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  1. Newbie
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    #1

    Question Correct use of "conceive"

    Hi, I'm attempting some poetry writing and I'm wondering if the following sentence is correct:

    "It's hard to conceive of a feeling so profound and deep."

    I'm trying to say that it's difficult to grasp mentally, since it goes beyond imagination.
    Would conceive be the correct word to express this?
    I really like the way it sounds especially in the context of the rhyme and meter.

    Also, is there a difference between "conceive sth." and "conceive of sth."?
    E.g. could I also say "conceive a feeling" in the above sentence?

    Cheers!
    Last edited by haiduc; 24-Jan-2012 at 11:11.

  2. BobK's Avatar
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    #2

    Re: Correct use of "conceive"

    Quote Originally Posted by haiduc View Post
    Hi, I'm attempting some poetry writing and I'm wondering if the following sentence is correct:

    "It's hard to conceive of a feeling so profound and deep."

    I'm trying to say that it's difficult to grasp mentally, since it goes beyond imagination.
    Would conceive be the correct word to express this?
    I really like the way it sounds especially in the context of the rhyme and meter.

    Also, is there a difference between "conceive sth." and "conceive of sth."?
    E.g. could I also say "conceive a feeling" in the above sentence?

    Cheers!
    Your line is OK. The expression 'conceive a feeling' is sometimes used in the sense 'begin to have a feeling'. In 'conceive of a feeling' the person doing the conceiving is not the same person as the one who's feeling: in 'I can't conceive of anyone feeling that desperate' I'm not the one who's feeling desperate.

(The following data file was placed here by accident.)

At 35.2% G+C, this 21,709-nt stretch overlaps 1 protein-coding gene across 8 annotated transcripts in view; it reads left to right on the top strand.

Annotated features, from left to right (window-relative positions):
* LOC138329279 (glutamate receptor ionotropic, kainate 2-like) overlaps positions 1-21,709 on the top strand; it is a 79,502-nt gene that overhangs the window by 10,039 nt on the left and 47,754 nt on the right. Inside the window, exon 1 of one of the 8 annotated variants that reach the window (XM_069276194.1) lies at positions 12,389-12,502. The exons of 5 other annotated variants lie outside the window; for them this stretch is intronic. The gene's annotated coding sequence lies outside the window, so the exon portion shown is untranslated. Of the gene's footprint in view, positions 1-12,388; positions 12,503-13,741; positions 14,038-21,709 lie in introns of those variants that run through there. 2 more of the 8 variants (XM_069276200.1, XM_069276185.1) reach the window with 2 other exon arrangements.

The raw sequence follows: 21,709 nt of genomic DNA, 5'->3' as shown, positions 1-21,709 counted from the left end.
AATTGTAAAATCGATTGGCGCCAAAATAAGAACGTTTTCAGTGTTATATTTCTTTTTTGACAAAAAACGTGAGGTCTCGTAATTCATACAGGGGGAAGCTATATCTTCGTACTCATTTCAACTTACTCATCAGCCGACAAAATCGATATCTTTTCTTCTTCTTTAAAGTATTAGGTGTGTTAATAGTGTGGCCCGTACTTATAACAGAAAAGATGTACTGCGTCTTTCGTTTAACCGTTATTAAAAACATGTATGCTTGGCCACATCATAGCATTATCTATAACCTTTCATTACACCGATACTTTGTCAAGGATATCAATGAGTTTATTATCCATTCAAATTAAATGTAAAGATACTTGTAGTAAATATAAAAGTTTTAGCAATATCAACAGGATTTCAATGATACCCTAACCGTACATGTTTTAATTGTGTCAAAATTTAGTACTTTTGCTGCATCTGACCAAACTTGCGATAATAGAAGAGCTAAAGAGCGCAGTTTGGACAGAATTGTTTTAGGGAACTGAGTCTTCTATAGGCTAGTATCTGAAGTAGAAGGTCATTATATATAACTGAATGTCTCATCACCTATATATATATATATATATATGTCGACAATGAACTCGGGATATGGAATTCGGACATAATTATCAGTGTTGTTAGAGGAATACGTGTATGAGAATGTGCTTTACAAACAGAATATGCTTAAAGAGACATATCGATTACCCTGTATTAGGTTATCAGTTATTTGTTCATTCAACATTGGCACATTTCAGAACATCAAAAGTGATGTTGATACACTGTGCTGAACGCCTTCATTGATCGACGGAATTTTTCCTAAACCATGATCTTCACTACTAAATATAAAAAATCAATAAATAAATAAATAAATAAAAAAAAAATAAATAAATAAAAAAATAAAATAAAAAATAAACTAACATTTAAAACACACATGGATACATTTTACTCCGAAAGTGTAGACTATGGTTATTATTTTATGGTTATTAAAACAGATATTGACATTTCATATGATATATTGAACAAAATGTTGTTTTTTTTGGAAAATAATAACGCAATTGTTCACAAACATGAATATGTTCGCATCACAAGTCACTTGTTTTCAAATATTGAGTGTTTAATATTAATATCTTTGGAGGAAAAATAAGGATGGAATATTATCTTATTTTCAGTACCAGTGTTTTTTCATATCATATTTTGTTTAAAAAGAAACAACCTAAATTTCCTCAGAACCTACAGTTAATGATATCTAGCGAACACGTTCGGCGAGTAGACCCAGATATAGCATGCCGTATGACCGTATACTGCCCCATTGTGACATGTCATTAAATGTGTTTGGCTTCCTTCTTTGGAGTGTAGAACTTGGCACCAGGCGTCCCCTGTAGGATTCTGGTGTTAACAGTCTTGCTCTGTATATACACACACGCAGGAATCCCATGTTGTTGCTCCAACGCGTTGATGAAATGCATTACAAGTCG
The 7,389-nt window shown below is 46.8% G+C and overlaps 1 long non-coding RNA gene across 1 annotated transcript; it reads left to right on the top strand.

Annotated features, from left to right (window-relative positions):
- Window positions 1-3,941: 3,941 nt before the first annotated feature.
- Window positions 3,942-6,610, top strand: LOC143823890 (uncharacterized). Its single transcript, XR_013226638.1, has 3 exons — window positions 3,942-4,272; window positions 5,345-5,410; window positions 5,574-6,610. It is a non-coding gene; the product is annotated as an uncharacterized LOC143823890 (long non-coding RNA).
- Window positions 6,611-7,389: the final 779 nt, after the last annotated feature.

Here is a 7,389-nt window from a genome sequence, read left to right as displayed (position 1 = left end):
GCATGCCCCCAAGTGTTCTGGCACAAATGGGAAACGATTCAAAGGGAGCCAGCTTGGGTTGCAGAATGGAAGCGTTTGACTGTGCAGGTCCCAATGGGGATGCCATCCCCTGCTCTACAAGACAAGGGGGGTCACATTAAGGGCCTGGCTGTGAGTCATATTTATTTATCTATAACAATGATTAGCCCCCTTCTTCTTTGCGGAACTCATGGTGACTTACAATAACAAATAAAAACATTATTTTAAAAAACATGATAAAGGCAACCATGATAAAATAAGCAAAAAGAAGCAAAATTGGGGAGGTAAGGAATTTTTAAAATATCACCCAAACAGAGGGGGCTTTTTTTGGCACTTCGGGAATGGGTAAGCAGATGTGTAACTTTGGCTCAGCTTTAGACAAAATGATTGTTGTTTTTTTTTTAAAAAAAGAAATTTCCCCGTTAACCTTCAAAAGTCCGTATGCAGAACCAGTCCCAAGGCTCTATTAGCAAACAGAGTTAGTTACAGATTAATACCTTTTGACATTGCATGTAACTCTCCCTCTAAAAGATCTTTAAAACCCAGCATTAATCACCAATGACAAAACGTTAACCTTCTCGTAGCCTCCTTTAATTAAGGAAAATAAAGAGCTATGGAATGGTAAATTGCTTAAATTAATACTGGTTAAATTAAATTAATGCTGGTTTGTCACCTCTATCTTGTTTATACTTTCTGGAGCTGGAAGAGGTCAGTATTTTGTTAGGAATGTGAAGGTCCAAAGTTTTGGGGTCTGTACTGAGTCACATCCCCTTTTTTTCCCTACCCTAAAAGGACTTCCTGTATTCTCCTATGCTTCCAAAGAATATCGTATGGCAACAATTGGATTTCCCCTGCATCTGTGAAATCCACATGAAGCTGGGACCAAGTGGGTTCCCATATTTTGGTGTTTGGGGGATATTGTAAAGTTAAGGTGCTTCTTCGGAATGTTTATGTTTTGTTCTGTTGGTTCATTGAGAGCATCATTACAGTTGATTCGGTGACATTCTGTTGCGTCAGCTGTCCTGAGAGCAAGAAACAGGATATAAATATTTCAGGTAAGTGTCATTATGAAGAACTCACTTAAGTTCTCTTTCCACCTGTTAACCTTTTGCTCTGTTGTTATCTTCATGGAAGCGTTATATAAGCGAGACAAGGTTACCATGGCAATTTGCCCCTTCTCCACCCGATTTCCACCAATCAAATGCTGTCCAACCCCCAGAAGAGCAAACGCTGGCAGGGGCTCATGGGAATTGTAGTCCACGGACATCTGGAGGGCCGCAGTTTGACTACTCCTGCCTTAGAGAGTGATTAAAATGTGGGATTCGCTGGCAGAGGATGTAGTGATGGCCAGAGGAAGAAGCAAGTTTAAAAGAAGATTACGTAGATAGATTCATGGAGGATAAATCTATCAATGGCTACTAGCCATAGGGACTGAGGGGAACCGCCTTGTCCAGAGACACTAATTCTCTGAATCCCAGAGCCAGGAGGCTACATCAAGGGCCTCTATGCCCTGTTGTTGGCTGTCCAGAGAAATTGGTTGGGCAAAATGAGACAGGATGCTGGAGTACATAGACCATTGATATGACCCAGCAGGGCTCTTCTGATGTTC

b

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    #3

    Re: Correct use of "conceive"

    Quote Originally Posted by BobK View Post
    Your line is OK. The expression 'conceive a feeling' is sometimes used in the sense 'begin to have a feeling'. In 'conceive of a feeling' the person doing the conceiving is not the same person as the one who's feeling: in 'I can't conceive of anyone feeling that desperate' I'm not the one who's feeling desperate.

    b

    Many thanks for your reply!

    So if I want to say that the person conceiving is also the one who's feeling - which I want in this case - I'd need to omit the 'of'.

    Does 'conceive a feeling' also have the meaning of 'mentally grasp' or does it always mean 'begin to have'?
    I want to say that the person is overwhelmed by the feeling and is thus having difficulty to understand or imagine it mentally.

    Thanks again!

  4. BobK's Avatar
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    #4

    Re: Correct use of "conceive"

    Quote Originally Posted by haiduc View Post
    Many thanks for your reply!

    So if I want to say that the person conceiving is also the one who's feeling - which I want in this case - I'd need to omit the 'of'.

    Does 'conceive a feeling' also have the meaning of 'mentally grasp'
    [Note my 'sometimes' It seems to me that the word 'conceive' on its own is sufficient - if you just mean 'mentally grasp'. or does it always mean 'begin to have'?
    I want to say that the person is overwhelmed by the feeling and is thus having difficulty to understand or imagine it mentally.

    Thanks again!
    That context makes my brain hurt . I'm not sure how it would be possible to conceive of a feeling; one could, for example, understand or sympathize with it (and if that usage of 'sympathize' bothers you, try a dictionary - it doesn't mean 'be sorry for' ).

    I feel the ground shifting under my feet! I don't really like 'conceive of a feeling', and 'conceive a feeling' - if it means anything - doesn't mean what you want it to mean. Let's make it more concrete by specifying an emotion: I can say 'You can't conceive of how angry I am', but I can't think what it would mean if I said 'I can't conceive of how angry I am' - I'm feeling it; if it's overwhelming, I know it's an overwhelming feeling.

    But stick with the 'of' - you prefer the sound, and it means what it means in the context.

    b
    Last edited by BobK; 26-Jan-2012 at 14:44. Reason: Clarify

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    #5

    Re: Correct use of "conceive"

    Thanks a lot Bob, that has been most helpful!
    If it sounds weird after all I'll just refer to my artistic freedom

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